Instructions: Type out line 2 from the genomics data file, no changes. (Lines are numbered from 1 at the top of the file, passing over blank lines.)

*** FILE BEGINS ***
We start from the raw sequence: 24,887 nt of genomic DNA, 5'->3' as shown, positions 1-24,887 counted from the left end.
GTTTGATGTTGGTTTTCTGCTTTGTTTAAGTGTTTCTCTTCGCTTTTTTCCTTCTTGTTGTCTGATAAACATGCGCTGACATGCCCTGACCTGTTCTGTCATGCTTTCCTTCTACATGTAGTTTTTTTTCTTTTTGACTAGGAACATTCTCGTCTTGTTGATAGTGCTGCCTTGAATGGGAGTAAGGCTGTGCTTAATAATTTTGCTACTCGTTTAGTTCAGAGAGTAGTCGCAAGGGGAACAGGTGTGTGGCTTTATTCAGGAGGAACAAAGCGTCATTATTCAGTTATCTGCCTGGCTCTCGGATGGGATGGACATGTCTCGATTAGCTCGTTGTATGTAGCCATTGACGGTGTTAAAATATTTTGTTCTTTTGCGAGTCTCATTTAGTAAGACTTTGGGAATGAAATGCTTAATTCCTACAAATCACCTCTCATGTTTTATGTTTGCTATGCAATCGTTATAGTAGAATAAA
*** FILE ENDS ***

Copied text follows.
GTTTGATGTTGGTTTTCTGCTTTGTTTAAGTGTTTCTCTTCGCTTTTTTCCTTCTTGTTGTCTGATAAACATGCGCTGACATGCCCTGACCTGTTCTGTCATGCTTTCCTTCTACATGTAGTTTTTTTTCTTTTTGACTAGGAACATTCTCGTCTTGTTGATAGTGCTGCCTTGAATGGGAGTAAGGCTGTGCTTAATAATTTTGCTACTCGTTTAGTTCAGAGAGTAGTCGCAAGGGGAACAGGTGTGTGGCTTTATTCAGGAGGAACAAAGCGTCATTATTCAGTTATCTGCCTGGCTCTCGGATGGGATGGACATGTCTCGATTAGCTCGTTGTATGTAGCCATTGACGGTGTTAAAATATTTTGTTCTTTTGCGAGTCTCATTTAGTAAGACTTTGGGAATGAAATGCTTAATTCCTACAAATCACCTCTCATGTTTTATGTTTGCTATGCAATCGTTATAGTAGAATAAA